The Effects of Acute Crowding On Aggressive Behavior of Japanese Monkeys

The Effects of Acute Crowding On Aggressive Behavior of Japanese Monkeys THE EFFECTS OF ACUTE CROWDING ON AGGRESSIVE BEHAVIOR OF JAPANESE MONKEYS by B. K. ALEXANDER 1) and E. M. ROTH (Oregon Regional Primate Research Center, Beaverton, Oregon, and University of Oregon Medical School, Portland, Oregon, U.S.A.) (With 3 Figures) (Ree. 15-VII-1970) . INTRODUCTION Crowding generally increases aggressive behavior in man (RUSSELL & RUSSELL, 1968) and in other mammals (e.g. CALHOUN, 1962; CHRISTIAN, LLOYD & DAVIS, 1965). In spite of the theoretical and practical importance of understanding the relationship between space and aggression, it has proved difficult to study this relationship carefully in man and other primates because numerous variables can be confounded with space restrictions. In human beings crowding is usually confounded with malnutrition, disease, alienation, racial origin, and nationality. Furthermore, response to the physical environ- ment is very much determined by culture (HALL, 1966). In comparisons of primate troops in habitats which are more or less crowded, such as urban -,s rural rhesus monkeys (SINGH, ig6g; I968 ) and free-living vs captive chimpanzees (WILSON & WILSON, 1968) the environments differ in numerous ways unrelated to space. Also, genetic differences may exist, within species, especially when differing habitats have been occupied for long periods of time. Thus, minor http://www.deepdyve.com/assets/images/DeepDyve-Logo-lg.png Behaviour Brill

The Effects of Acute Crowding On Aggressive Behavior of Japanese Monkeys

Behaviour, Volume 39 (2-4): 73 – Jan 1, 1971

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Publisher
Brill
Copyright
© 1971 Koninklijke Brill NV, Leiden, The Netherlands
ISSN
0005-7959
eISSN
1568-539X
D.O.I.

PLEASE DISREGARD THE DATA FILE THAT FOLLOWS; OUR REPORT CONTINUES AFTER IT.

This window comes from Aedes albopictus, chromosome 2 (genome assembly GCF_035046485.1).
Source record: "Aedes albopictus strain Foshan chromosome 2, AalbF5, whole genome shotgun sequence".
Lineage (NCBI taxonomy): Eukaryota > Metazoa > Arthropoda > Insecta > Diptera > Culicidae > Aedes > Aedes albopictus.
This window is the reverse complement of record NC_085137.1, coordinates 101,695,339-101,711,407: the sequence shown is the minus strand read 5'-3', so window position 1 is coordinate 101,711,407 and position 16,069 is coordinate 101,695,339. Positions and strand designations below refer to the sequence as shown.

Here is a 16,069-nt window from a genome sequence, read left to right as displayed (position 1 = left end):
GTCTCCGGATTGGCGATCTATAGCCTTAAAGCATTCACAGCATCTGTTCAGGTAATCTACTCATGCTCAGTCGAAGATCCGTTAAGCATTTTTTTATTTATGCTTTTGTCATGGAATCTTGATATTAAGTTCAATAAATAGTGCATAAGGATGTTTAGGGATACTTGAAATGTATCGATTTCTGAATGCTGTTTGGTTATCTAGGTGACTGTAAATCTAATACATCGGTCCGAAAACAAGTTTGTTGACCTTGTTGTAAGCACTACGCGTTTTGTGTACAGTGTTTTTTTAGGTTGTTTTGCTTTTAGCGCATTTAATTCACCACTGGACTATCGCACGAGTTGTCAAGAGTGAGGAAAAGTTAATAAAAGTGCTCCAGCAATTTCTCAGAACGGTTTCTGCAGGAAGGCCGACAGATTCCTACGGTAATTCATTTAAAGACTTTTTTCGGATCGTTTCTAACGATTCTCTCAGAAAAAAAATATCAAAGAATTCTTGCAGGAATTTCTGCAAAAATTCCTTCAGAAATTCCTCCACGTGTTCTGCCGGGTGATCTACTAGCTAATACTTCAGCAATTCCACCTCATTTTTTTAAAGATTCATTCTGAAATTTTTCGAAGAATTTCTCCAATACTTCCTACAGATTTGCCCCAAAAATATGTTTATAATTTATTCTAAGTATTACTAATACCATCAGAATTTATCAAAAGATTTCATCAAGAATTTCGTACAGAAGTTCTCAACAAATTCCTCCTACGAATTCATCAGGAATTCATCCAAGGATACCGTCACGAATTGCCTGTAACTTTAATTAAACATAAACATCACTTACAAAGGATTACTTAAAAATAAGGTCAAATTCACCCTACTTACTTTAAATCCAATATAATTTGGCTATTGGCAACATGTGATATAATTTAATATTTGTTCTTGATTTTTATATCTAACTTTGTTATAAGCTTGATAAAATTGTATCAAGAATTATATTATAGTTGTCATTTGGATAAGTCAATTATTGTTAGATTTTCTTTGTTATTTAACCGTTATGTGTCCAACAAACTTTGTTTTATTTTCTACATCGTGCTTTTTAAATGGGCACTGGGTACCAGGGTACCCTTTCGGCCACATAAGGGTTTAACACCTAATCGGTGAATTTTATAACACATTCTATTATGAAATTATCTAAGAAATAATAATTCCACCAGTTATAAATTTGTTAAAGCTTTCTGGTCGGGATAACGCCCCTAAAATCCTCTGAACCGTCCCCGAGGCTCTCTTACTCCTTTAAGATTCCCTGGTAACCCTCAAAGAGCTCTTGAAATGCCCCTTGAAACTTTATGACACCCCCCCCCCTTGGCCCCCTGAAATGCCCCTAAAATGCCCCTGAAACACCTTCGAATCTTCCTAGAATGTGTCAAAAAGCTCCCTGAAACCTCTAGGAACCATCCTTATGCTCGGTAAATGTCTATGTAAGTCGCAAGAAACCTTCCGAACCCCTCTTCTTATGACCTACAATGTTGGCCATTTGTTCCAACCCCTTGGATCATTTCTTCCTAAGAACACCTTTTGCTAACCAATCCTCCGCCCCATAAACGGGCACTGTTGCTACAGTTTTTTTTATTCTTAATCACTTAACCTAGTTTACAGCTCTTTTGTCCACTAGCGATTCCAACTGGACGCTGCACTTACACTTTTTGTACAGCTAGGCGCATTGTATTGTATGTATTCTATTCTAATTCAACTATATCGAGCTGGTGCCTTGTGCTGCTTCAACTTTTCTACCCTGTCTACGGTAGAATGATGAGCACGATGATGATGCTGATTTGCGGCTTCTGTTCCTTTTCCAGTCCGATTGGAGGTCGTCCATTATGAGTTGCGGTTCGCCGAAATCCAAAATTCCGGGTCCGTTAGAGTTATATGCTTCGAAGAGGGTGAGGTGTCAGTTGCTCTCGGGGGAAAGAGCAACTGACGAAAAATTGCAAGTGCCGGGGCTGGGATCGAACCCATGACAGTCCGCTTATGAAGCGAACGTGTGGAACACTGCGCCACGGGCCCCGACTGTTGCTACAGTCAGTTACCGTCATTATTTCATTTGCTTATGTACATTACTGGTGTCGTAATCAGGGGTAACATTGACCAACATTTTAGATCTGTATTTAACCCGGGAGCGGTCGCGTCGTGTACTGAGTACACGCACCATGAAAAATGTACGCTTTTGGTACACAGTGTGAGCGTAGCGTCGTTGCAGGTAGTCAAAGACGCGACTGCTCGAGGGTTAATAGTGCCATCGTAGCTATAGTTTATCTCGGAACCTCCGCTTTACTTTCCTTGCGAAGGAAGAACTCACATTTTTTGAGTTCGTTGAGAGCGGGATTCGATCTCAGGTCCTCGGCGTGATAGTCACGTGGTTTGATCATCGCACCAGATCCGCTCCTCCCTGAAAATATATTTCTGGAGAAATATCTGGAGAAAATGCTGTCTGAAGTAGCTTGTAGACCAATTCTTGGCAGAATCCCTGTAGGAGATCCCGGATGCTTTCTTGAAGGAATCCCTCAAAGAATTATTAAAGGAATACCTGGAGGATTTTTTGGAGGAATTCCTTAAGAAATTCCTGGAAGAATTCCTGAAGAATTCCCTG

10.1163/156853971X00195
Publisher site
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Abstract

THE EFFECTS OF ACUTE CROWDING ON AGGRESSIVE BEHAVIOR OF JAPANESE MONKEYS by B. K. ALEXANDER 1) and E. M. ROTH (Oregon Regional Primate Research Center, Beaverton, Oregon, and University of Oregon Medical School, Portland, Oregon, U.S.A.) (With 3 Figures) (Ree. 15-VII-1970) . INTRODUCTION Crowding generally increases aggressive behavior in man (RUSSELL & RUSSELL, 1968) and in other mammals (e.g. CALHOUN, 1962; CHRISTIAN, LLOYD & DAVIS, 1965). In spite of the theoretical and practical importance of understanding the relationship between space and aggression, it has proved difficult to study this relationship carefully in man and other primates because numerous variables can be confounded with space restrictions. In human beings crowding is usually confounded with malnutrition, disease, alienation, racial origin, and nationality. Furthermore, response to the physical environ- ment is very much determined by culture (HALL, 1966). In comparisons of primate troops in habitats which are more or less crowded, such as urban -,s rural rhesus monkeys (SINGH, ig6g; I968 ) and free-living vs captive chimpanzees (WILSON & WILSON, 1968) the environments differ in numerous ways unrelated to space. Also, genetic differences may exist, within species, especially when differing habitats have been occupied for long periods of time. Thus, minor

Journal

BehaviourBrill

Published: Jan 1, 1971

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